Andy Pettitte will come back to the New York Yankees for at least another season, signing a $12 million contract with his longtime team. The 40-year-old has not yet decided if this is his last year.
Pettitte came back to the Yankees for only $2.5 million in 2012 after ending his one-year retirement. However, he showed quickly that he hadn't lost a step in his year off, boasting a 2.87 ERA and 1.14 WHIP in 12 starts for New York. He was limited for most of the year with a broken fibula, but what he did show in his limited time was enough for the Yankees to make signing the longtime Yankee an offseason priority. Pettitte hasn't yet decided whether this upcoming season will be his last, but did say that his next retirement will not feature a comeback.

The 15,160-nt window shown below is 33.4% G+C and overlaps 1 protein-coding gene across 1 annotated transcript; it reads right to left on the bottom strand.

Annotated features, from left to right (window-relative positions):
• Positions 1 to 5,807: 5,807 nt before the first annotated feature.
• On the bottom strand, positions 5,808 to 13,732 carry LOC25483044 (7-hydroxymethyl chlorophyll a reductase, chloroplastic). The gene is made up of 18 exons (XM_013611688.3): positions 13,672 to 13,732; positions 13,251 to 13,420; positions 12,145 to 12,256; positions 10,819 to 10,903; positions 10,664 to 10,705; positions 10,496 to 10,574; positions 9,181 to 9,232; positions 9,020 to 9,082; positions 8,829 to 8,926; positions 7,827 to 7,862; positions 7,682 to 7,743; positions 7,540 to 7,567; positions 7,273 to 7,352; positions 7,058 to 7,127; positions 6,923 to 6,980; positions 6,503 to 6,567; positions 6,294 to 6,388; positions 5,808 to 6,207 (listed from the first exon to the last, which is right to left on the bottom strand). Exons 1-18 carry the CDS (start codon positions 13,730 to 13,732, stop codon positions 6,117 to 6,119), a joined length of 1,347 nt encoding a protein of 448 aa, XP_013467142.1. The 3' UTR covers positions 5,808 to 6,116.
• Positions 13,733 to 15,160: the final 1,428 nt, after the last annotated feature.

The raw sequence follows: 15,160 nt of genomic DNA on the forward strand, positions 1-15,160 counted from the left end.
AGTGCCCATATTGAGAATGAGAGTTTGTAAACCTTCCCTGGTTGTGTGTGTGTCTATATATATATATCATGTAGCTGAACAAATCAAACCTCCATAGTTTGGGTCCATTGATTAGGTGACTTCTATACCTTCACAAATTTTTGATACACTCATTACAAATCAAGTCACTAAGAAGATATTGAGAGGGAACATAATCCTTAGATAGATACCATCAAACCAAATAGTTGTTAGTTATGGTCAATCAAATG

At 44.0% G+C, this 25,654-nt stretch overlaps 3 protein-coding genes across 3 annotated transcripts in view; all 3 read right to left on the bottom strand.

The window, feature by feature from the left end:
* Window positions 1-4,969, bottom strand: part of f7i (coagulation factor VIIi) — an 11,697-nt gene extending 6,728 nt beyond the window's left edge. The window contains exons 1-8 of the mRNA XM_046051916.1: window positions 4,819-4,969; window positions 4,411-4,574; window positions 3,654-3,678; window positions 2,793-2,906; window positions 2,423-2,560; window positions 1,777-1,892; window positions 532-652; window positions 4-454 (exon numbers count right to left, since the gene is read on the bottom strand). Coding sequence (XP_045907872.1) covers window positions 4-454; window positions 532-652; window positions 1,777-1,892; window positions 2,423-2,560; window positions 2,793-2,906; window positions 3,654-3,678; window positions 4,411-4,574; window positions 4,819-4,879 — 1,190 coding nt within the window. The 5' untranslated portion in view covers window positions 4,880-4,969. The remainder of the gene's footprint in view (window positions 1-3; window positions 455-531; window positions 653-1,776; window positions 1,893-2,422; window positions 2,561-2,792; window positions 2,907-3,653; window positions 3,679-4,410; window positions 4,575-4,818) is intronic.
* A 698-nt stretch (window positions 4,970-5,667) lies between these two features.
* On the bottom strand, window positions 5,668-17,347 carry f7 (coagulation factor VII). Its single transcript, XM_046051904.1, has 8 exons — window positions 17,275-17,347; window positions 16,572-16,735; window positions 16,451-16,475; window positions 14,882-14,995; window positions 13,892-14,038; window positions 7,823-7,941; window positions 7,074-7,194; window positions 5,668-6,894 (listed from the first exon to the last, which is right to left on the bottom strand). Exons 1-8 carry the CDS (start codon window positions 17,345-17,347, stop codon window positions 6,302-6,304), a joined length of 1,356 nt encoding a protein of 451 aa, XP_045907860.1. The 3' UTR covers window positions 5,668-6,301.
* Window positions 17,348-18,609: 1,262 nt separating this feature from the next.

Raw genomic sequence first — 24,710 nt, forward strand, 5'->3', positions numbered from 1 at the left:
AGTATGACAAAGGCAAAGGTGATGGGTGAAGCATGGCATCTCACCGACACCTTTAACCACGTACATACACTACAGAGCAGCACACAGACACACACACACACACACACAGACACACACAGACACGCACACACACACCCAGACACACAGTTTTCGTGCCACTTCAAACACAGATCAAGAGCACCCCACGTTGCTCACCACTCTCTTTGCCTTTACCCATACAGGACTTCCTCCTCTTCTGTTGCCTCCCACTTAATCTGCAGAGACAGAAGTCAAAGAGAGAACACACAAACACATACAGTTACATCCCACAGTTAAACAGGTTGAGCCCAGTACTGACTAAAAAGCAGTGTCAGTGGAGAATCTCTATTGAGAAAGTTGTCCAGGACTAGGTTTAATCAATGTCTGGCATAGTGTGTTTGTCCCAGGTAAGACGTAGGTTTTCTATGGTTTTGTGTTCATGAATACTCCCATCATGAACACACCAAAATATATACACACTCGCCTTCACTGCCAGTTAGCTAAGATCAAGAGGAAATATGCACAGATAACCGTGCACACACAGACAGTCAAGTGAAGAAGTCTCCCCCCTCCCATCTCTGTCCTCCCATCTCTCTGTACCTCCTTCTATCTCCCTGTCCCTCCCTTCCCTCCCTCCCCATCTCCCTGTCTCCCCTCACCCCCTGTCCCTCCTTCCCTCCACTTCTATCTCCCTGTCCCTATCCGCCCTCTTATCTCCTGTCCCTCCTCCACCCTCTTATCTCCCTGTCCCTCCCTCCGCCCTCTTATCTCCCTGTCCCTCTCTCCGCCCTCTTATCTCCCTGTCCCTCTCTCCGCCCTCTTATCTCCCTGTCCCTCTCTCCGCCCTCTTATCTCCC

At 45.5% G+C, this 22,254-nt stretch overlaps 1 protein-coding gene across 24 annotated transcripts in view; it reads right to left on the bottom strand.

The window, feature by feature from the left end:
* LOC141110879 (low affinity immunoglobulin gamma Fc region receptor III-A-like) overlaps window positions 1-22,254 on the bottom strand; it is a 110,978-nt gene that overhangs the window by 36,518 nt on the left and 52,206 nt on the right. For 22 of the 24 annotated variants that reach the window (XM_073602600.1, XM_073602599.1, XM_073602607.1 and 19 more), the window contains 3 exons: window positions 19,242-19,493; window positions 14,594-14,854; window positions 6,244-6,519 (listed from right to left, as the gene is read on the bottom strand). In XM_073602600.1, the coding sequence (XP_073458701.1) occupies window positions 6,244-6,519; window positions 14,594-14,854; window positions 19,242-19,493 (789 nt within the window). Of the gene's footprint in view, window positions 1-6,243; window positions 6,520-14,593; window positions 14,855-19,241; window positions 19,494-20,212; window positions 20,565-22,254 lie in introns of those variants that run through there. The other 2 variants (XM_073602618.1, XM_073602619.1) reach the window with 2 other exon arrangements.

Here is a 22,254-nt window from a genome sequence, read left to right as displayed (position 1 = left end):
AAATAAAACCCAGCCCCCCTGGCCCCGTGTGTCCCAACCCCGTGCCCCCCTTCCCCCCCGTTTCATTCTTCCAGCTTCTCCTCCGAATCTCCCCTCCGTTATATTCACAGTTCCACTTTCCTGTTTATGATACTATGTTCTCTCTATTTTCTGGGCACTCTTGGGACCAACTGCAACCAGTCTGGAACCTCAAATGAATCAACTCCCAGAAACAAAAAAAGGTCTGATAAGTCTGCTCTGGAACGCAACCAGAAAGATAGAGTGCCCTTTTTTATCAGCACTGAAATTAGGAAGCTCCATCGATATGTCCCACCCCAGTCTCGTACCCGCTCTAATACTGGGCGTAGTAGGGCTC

Pettitte has played 14 of his 17 years with the Yankees, winning five World Series and 208 games with the club. In 2010, he had a 3.28 ERA before deciding to retire, before deciding he still wanted to play a year later.
GM Brian Cashman has made it clear the Yankees don't want to commit to long-term deals with an ultimatum by Hal Steinbrenner to reduce payroll by 2014 still in play, but they've also shown no problem with spending big in the short-term: the move comes just a week after the team agreed to a one-year, $15 million deal with Hiroki Kuroda.